Description of original award (Fiscal Year 2013, $28,132)
The purpose of this project is to test the extent to which geo-referenced data and geospatial technologies can help us better forecast commission of residential burglaries. Although new technologies have allowed us to measure the intensity of natural surveillance in new ways, we have not yet scientifically tested whether these technologies can help us better comprehend the existence of a relationship between natural surveillance and the commission of crimes.
This study employees a mixed methods approach. Qualitative data (information from oblique aerial imagery, site surveys and police reports) are embedded and provide a supportive role for the quantitative data (geo-referencing this information in the ArcGIS platform) and quantitative analysis. In a Census block group comprised of 324 parcels and 490 buildings, data on the position, size and height of opening, vegetation and visual barriers have already been collected from geo-referenced oblique aerial imagery. This researcher verified and complemented this data during five additional site survey visits. Spatial data were then geo-referenced and mapped using the ArcGIS platform. 3D models for all features were constructed. The Spokane Police Department permitted the researcher to read residential burglary crime reports for the 5-year period between 2006 and 2010 for the same area.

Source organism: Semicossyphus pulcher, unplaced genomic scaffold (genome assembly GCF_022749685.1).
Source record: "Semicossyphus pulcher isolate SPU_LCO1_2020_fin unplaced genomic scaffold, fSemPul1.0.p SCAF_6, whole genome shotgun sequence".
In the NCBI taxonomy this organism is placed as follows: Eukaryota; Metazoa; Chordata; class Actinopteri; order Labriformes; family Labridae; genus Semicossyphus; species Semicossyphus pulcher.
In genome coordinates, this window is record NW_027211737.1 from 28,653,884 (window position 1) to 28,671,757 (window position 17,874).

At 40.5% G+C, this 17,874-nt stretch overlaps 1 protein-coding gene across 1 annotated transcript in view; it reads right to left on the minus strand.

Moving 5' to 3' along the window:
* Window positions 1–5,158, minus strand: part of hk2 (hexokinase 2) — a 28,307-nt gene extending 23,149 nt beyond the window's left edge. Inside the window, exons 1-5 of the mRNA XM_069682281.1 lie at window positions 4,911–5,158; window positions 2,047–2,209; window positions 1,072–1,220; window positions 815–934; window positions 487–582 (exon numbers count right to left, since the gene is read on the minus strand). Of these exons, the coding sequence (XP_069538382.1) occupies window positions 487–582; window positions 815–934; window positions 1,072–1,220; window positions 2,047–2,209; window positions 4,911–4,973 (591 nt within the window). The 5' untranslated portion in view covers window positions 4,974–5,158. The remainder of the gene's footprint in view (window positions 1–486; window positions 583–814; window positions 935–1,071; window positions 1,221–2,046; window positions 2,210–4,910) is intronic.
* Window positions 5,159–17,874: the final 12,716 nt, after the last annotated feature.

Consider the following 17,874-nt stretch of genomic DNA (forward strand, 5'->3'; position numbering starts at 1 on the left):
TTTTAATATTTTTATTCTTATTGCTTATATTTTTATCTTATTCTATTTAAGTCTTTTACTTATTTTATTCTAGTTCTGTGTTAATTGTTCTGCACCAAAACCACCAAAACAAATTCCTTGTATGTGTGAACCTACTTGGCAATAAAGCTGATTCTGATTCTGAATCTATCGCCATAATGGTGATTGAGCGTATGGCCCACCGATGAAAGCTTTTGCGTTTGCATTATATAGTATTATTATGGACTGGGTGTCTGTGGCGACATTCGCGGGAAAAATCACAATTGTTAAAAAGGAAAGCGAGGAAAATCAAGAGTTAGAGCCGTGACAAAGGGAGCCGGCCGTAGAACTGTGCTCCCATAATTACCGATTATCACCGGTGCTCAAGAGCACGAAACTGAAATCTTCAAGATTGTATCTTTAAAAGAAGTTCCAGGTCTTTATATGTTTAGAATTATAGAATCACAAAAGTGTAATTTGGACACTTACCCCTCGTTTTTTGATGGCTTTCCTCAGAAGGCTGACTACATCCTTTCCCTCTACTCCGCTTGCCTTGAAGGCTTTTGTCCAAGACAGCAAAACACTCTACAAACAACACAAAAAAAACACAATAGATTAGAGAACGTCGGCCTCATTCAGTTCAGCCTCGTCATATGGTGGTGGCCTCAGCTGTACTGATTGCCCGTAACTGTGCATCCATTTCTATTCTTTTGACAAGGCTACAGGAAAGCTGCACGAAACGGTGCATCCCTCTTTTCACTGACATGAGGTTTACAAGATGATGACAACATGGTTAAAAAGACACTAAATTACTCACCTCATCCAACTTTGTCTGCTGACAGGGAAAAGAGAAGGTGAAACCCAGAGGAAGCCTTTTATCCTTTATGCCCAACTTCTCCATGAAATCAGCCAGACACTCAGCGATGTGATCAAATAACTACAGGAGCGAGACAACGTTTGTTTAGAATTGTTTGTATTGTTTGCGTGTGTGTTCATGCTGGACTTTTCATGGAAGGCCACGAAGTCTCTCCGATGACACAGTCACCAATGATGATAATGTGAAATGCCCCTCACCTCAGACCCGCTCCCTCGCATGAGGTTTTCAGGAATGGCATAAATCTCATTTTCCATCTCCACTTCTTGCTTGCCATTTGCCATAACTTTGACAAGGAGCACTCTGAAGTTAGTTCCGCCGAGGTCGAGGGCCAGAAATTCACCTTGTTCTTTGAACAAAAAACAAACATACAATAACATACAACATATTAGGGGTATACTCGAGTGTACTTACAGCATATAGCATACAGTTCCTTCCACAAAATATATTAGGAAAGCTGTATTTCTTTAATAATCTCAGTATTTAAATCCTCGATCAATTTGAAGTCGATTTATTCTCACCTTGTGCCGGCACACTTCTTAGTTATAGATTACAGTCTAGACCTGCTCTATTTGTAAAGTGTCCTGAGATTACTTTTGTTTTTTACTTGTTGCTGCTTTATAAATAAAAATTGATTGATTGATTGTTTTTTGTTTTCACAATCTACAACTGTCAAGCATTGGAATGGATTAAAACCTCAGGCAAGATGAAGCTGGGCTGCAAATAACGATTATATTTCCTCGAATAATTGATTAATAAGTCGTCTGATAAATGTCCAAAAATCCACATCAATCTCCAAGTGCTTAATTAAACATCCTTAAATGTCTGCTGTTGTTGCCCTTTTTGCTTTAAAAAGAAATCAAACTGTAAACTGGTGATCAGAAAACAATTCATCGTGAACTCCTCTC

During this project, ArcGIS 3D analyst tools will be employed to generate sight-lines from each opening to openings in all other buildings on the same street segment. Next, intensity of natural surveillance for each opening will be calculated. This information will be used to create expectations regarding the most likely entry points for burglaries. Based on an analysis of police crime reports, the actual burglary entry points will be compared to the measured intensity of natural surveillance for each opening. This methodology not only analyzes surveillance characteristics of residential burglaries, but can create a model and methodology for studying other crimes with a spatial visibility component.
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